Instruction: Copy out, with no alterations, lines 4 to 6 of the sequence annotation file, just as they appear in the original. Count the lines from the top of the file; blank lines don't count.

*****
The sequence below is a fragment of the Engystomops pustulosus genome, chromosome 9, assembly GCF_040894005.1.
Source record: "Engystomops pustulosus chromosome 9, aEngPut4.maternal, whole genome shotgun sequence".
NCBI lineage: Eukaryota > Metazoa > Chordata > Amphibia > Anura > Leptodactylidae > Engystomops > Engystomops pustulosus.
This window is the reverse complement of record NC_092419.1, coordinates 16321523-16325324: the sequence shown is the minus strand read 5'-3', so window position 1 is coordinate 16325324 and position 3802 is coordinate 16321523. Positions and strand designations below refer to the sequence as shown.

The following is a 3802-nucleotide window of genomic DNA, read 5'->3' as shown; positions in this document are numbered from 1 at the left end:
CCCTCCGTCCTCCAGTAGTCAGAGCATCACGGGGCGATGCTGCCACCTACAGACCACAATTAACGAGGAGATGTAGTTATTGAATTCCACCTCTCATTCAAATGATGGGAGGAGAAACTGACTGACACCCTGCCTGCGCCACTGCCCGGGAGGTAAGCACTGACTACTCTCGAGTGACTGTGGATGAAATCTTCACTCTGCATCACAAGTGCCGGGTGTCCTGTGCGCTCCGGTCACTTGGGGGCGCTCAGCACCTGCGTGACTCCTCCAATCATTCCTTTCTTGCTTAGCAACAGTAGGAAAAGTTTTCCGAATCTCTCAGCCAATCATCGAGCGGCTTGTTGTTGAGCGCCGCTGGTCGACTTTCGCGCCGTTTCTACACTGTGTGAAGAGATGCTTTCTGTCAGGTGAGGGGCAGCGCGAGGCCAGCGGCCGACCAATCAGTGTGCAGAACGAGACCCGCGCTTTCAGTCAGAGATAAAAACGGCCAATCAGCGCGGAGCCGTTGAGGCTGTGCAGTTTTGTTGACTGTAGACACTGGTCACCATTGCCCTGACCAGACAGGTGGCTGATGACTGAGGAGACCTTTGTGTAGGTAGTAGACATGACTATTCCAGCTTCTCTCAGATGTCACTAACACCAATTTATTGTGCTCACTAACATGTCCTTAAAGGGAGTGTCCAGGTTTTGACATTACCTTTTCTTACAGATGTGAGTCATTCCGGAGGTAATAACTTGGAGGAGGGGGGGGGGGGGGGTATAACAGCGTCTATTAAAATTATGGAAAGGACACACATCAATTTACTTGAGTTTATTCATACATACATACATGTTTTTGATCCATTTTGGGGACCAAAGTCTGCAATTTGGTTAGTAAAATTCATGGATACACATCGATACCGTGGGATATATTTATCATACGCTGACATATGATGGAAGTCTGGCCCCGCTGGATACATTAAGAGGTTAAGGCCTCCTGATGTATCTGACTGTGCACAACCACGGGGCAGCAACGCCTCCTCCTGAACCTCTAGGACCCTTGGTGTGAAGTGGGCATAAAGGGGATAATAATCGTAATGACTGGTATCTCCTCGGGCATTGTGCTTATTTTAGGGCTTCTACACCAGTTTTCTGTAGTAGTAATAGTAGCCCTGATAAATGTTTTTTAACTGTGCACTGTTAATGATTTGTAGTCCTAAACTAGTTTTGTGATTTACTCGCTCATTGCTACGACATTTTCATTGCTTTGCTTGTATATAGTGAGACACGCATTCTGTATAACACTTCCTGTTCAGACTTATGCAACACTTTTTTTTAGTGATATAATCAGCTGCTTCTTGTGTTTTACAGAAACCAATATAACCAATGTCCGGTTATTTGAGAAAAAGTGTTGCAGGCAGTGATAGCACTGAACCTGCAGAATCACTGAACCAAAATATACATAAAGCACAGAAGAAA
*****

This window is the reverse complement of record NC_092419.1, coordinates 16321523-16325324: the sequence shown is the minus strand read 5'-3', so window position 1 is coordinate 16325324 and position 3802 is coordinate 16321523. Positions and strand designations below refer to the sequence as shown.

The following is a 3802-nucleotide window of genomic DNA, read 5'->3' as shown; positions in this document are numbered from 1 at the left end:
CCCTCCGTCCTCCAGTAGTCAGAGCATCACGGGGCGATGCTGCCACCTACAGACCACAATTAACGAGGAGATGTAGTTATTGAATTCCACCTCTCATTCAAATGATGGGAGGAGAAACTGACTGACACCCTGCCTGCGCCACTGCCCGGGAGGTAAGCACTGACTACTCTCGAGTGACTGTGGATGAAATCTTCACTCTGCATCACAAGTGCCGGGTGTCCTGTGCGCTCCGGTCACTTGGGGGCGCTCAGCACCTGCGTGACTCCTCCAATCATTCCTTTCTTGCTTAGCAACAGTAGGAAAAGTTTTCCGAATCTCTCAGCCAATCATCGAGCGGCTTGTTGTTGAGCGCCGCTGGTCGACTTTCGCGCCGTTTCTACACTGTGTGAAGAGATGCTTTCTGTCAGGTGAGGGGCAGCGCGAGGCCAGCGGCCGACCAATCAGTGTGCAGAACGAGACCCGCGCTTTCAGTCAGAGATAAAAACGGCCAATCAGCGCGGAGCCGTTGAGGCTGTGCAGTTTTGTTGACTGTAGACACTGGTCACCATTGCCCTGACCAGACAGGTGGCTGATGACTGAGGAGACCTTTGTGTAGGTAGTAGACATGACTATTCCAGCTTCTCTCAGATGTCACTAACACCAATTTATTGTGCTCACTAACATGTCCTTAAAGGGAGTGTCCAGGTTTTGACATTACCTTTTCTTACAGATGTGAGTCATTCCGGAGGTAATAACTTGGAGGAGGGGGGGGGGGGGGGTATAACAGCGTCTATTAAAATTATGGAAAGGACACACATCAATTTACTTGAGTTTATTCATACATACATACATGTTTTTGATCCATTTTGGGGACCAAAGTCTGCAATTTGGTTAGTAAAATTCATGGATACACATCGATACCGTGGGATATATTTATCATACGCTGACATATGATGGAAGTCTGGCCCCGCTGGATACATTAAGAGGTTAAGGCCTCCTGATGTATCTGACTGTGCACAACCACGGGGCAGCAACGCCTCCTCCTGAACCTCTAGGACCCTTGGTGTGAAGTGGGCATAAAGGGGATAATAATCGTAATGACTGGTATCTCCTCGGGCATTGTGCTTATTTTAGGGCTTCTACACCAGTTTTCTGTAGTAGTAATAGTAGCCCTGATAAATGTTTTTTAACTGTGCACTGTTAATGATTTGTAGTCCTAAACTAGTTTTGTGATTTACTCGCTCATTGCTACGACATTTTCATTGCTTTGCTTGTATATAGTGAGACACGCATTCTGTATAACACTTCCTGTTCAGACTTATGCAACACTTTTTTTTAGTGATATAATCAGCTGCTTCTTGTGTTTTACAGAAACCAATATAACCAATGTCCGGTTATTTGAGAAAAAGTGTTGCAGGCAGTGATAGCACTGAACCTGCAGAATCACTGAACCAAAATATACATAAAGCACAGAAGAAA